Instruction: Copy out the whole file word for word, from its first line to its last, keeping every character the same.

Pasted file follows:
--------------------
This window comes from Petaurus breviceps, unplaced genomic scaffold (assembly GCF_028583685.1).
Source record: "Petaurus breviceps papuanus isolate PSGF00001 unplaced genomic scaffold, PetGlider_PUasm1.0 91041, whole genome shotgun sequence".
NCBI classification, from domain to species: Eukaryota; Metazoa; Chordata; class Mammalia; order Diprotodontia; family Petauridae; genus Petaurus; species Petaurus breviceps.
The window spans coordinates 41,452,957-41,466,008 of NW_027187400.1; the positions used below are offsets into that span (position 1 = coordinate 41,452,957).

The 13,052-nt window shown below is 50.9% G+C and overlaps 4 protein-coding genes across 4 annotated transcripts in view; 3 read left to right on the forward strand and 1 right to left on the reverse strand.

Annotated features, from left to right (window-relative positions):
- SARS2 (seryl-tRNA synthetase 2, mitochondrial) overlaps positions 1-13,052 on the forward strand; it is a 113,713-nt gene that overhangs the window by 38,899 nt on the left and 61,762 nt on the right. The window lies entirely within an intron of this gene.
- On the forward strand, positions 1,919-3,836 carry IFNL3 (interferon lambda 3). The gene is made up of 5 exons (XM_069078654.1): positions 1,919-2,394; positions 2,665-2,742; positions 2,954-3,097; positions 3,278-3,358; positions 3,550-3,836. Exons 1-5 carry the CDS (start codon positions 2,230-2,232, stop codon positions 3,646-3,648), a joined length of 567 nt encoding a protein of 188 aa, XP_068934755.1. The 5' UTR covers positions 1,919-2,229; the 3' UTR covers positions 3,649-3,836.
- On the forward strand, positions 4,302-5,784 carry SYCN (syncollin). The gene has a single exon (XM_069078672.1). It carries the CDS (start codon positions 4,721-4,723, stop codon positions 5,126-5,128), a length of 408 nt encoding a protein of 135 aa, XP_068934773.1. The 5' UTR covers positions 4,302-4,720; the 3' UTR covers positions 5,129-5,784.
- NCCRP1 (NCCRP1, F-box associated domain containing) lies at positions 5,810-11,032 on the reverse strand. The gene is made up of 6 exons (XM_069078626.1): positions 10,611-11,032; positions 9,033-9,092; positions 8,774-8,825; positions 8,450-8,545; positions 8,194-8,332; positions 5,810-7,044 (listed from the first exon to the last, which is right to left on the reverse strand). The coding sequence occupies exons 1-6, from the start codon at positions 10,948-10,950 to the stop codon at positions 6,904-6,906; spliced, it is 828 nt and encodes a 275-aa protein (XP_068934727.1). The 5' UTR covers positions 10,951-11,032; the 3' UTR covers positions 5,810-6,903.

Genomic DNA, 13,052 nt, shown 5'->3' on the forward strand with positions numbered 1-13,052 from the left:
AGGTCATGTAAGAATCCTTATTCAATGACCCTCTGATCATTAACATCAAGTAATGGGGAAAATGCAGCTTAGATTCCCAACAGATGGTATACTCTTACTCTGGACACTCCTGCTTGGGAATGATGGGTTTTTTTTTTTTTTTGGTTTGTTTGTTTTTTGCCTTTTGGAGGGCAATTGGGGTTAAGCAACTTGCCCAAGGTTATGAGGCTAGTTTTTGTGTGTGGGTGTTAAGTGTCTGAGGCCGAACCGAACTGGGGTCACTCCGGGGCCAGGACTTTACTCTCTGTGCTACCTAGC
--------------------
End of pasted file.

This window comes from Petaurus breviceps, unplaced genomic scaffold (assembly GCF_028583685.1).
Source record: "Petaurus breviceps papuanus isolate PSGF00001 unplaced genomic scaffold, PetGlider_PUasm1.0 91041, whole genome shotgun sequence".
NCBI classification, from domain to species: Eukaryota; Metazoa; Chordata; class Mammalia; order Diprotodontia; family Petauridae; genus Petaurus; species Petaurus breviceps.
The window spans coordinates 41,452,957-41,466,008 of NW_027187400.1; the positions used below are offsets into that span (position 1 = coordinate 41,452,957).

The 13,052-nt window shown below is 50.9% G+C and overlaps 4 protein-coding genes across 4 annotated transcripts in view; 3 read left to right on the forward strand and 1 right to left on the reverse strand.

Annotated features, from left to right (window-relative positions):
- SARS2 (seryl-tRNA synthetase 2, mitochondrial) overlaps positions 1-13,052 on the forward strand; it is a 113,713-nt gene that overhangs the window by 38,899 nt on the left and 61,762 nt on the right. The window lies entirely within an intron of this gene.
- On the forward strand, positions 1,919-3,836 carry IFNL3 (interferon lambda 3). The gene is made up of 5 exons (XM_069078654.1): positions 1,919-2,394; positions 2,665-2,742; positions 2,954-3,097; positions 3,278-3,358; positions 3,550-3,836. Exons 1-5 carry the CDS (start codon positions 2,230-2,232, stop codon positions 3,646-3,648), a joined length of 567 nt encoding a protein of 188 aa, XP_068934755.1. The 5' UTR covers positions 1,919-2,229; the 3' UTR covers positions 3,649-3,836.
- On the forward strand, positions 4,302-5,784 carry SYCN (syncollin). The gene has a single exon (XM_069078672.1). It carries the CDS (start codon positions 4,721-4,723, stop codon positions 5,126-5,128), a length of 408 nt encoding a protein of 135 aa, XP_068934773.1. The 5' UTR covers positions 4,302-4,720; the 3' UTR covers positions 5,129-5,784.
- NCCRP1 (NCCRP1, F-box associated domain containing) lies at positions 5,810-11,032 on the reverse strand. The gene is made up of 6 exons (XM_069078626.1): positions 10,611-11,032; positions 9,033-9,092; positions 8,774-8,825; positions 8,450-8,545; positions 8,194-8,332; positions 5,810-7,044 (listed from the first exon to the last, which is right to left on the reverse strand). The coding sequence occupies exons 1-6, from the start codon at positions 10,948-10,950 to the stop codon at positions 6,904-6,906; spliced, it is 828 nt and encodes a 275-aa protein (XP_068934727.1). The 5' UTR covers positions 10,951-11,032; the 3' UTR covers positions 5,810-6,903.

Genomic DNA, 13,052 nt, shown 5'->3' on the forward strand with positions numbered 1-13,052 from the left:
AGGTCATGTAAGAATCCTTATTCAATGACCCTCTGATCATTAACATCAAGTAATGGGGAAAATGCAGCTTAGATTCCCAACAGATGGTATACTCTTACTCTGGACACTCCTGCTTGGGAATGATGGGTTTTTTTTTTTTTTTGGTTTGTTTGTTTTTTGCCTTTTGGAGGGCAATTGGGGTTAAGCAACTTGCCCAAGGTTATGAGGCTAGTTTTTGTGTGTGGGTGTTAAGTGTCTGAGGCCGAACCGAACTGGGGTCACTCCGGGGCCAGGACTTTACTCTCTGTGCTACCTAGC